Cambodian rivals seek end to political crisis

The leaders of Cambodia's two main political parties held talks Saturday described as a step towards breaking the country's political deadlock following strongman Prime Minister Hun Sen's disputed election win.

While there was no major breakthrough at the rare meeting, hosted by King Norodom Sihamoni, opposition chief Sam Rainsy said that limited progress was made in ending the political paralysis gripping the kingdom.

He described the 30 minutes of talks, held at the royal palace in Phnom Penh, as a "first step" forward, without elaborating.

The king invited elected lawmakers to the first meeting of parliament on September 23 and asked the party leaders to continue their meetings, Rainsy said.

Hun Sen and the opposition chief were seen shaking hands in footage broadcast by state-run television.

Despite the tentative signs of a thaw, the deputy leader of Rainsy's Cambodia National Rescue Party (CNRP), Kem Sokha, indicated that the opposition had not dropped its planned boycott of parliament.

"Sam Rainsy already informed the king that the CNRP cannot accept the serious irregularities before and after the election. So the CNRP still insists on finding justice for the people," he said.

Leaders from the two main parties -- including Rainsy -- will hold further talks on Monday, he added.

It was unclear whether Hun Sen would personally attend.

With no deal yet struck, the opposition said it would go ahead with its planned demonstration on Sunday at the capital's Democracy Park.

Kem Sokha said the rally "will be bigger than before".

Anti-riot and military police were deployed at key locations in Phnom Penh on Saturday, according to an AFP reporter.

About 20,000 opposition supporters joined a protest a week ago in the capital calling for an independent probe into the disputed election.

According to official results, Hun Sen's Cambodian People's Party (CPP) won 68 seats in the July polls against 55 for the CNRP.

The opposition has rejected the result, alleging widespread vote rigging, but so far its efforts to challenge the outcome have failed and it has few options left in its bid to overturn Hun Sen's victory.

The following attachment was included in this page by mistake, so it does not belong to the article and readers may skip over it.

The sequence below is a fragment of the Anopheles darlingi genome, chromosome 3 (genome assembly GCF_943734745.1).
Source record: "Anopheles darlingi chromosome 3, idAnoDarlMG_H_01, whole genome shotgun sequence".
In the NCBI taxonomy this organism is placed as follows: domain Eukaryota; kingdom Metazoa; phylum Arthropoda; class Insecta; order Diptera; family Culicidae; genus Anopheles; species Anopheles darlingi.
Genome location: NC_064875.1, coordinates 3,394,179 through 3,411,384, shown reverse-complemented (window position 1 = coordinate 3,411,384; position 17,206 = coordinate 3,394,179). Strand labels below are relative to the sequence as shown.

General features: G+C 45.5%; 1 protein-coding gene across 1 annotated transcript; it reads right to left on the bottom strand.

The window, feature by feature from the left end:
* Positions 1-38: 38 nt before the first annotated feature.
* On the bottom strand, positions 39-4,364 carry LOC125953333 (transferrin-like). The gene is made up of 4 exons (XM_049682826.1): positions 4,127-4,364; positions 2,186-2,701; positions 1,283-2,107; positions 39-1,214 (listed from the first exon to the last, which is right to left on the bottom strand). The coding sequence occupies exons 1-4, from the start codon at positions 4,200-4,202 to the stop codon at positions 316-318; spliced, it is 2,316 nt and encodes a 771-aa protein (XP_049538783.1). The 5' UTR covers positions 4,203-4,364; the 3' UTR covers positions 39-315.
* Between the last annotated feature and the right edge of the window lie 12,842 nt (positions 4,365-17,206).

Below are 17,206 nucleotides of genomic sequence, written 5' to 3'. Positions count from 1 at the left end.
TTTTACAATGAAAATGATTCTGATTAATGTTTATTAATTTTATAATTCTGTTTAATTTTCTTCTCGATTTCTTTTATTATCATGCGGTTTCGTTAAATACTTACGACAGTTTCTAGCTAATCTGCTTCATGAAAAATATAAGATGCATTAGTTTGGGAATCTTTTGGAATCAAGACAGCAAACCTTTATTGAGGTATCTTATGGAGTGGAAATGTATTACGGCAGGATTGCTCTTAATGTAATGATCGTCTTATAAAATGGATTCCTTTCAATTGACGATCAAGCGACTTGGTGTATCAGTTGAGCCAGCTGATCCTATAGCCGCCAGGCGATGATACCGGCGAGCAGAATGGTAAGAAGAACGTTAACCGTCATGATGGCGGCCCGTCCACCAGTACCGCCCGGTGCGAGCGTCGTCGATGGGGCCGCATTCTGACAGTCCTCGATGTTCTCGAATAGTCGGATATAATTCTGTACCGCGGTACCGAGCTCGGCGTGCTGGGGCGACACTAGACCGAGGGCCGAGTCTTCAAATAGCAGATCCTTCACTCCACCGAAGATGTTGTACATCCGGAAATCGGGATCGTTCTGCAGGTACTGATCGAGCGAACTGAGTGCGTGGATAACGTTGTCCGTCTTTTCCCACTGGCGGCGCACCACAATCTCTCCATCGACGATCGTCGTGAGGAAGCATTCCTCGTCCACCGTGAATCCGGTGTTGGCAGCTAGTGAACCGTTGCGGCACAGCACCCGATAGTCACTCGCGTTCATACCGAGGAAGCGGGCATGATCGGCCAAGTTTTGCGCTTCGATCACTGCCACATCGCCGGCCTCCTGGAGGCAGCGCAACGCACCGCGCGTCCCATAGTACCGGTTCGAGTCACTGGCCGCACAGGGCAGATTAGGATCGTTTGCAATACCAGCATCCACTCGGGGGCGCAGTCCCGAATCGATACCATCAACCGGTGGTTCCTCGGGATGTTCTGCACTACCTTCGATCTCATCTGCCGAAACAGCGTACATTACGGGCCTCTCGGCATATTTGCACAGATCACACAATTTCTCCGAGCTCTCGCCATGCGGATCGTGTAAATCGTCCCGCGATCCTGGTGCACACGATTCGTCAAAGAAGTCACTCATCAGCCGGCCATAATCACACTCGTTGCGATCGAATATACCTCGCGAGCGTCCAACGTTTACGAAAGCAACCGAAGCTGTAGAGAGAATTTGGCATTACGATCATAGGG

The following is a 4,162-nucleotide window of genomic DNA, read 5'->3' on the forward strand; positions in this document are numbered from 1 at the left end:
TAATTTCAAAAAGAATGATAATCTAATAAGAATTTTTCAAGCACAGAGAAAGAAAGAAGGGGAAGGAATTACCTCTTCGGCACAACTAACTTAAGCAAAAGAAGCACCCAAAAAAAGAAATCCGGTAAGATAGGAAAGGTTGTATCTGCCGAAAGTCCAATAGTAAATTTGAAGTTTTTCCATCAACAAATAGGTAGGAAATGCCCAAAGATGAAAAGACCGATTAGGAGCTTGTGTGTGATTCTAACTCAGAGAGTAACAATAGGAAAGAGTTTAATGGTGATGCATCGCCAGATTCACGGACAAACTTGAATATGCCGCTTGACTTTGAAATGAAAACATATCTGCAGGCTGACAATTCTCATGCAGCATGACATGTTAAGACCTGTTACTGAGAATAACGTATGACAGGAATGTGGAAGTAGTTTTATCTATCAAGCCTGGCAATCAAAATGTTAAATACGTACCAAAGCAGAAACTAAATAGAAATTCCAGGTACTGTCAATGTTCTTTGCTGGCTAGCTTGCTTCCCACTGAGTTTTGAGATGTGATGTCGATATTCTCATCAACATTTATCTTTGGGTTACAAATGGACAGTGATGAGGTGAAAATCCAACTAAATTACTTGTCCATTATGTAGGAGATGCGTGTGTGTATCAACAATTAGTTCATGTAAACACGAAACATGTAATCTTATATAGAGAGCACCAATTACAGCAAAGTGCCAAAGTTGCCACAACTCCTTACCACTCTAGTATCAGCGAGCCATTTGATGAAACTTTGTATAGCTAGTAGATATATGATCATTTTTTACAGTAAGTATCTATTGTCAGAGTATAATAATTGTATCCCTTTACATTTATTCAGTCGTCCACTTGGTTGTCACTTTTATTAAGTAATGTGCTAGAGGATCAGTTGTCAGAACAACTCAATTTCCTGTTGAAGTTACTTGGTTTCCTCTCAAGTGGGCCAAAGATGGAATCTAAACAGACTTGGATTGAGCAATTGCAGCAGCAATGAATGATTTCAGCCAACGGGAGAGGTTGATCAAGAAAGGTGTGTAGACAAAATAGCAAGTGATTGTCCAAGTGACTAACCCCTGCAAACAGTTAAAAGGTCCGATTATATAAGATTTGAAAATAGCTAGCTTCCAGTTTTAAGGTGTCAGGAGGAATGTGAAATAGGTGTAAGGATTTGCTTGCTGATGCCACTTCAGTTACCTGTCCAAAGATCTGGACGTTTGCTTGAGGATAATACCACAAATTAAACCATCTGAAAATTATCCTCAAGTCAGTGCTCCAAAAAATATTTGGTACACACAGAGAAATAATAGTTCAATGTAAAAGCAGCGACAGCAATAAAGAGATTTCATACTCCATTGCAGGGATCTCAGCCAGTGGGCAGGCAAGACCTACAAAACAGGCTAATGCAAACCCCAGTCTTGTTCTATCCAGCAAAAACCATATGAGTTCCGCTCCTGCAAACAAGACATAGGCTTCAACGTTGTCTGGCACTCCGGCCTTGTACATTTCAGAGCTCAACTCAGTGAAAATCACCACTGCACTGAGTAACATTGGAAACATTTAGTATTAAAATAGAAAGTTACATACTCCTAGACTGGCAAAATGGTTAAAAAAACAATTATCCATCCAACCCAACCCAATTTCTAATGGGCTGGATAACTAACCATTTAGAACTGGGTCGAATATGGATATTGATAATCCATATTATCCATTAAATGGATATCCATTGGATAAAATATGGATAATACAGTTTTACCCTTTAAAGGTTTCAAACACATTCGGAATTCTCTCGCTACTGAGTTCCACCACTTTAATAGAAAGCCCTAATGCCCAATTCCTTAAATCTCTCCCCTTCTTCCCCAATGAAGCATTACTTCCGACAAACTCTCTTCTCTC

In a new setback, the Phnom Penh Municipal Court rejected a lawsuit filed by the opposition against top officials with the National Election Committee.

In a letter to the opposition party, seen by AFP, the prosecutor said the case was not under the court's jurisdiction.

The CNRP had accused three top NEC officials and their accomplices of faking voter names on the electoral roll, using "fake election results" and abusing the election law.

The discovery of several explosive devices in the capital on Friday added to tensions ahead of three days of planned opposition rallies starting from Sunday.

Hun Sen, 61, has been in power for 28 years and has vowed to rule until he is 74.

A former Khmer Rouge cadre who defected and oversaw Cambodia's rise from the ashes of war, his government is regularly accused of ignoring human rights and suppressing political dissent.

Rainsy, his main rival, was barred from running in the July elections because his name was removed from the electoral register last year following criminal convictions he contends were politically motivated.

He returned from several years of self-imposed exile in July after receiving a surprise royal pardon.

Previously he had faced 11 years in jail after he was convicted in his absence for charges including inciting racial discrimination and spreading disinformation.

CPP officials could not be reached for comment on Saturday.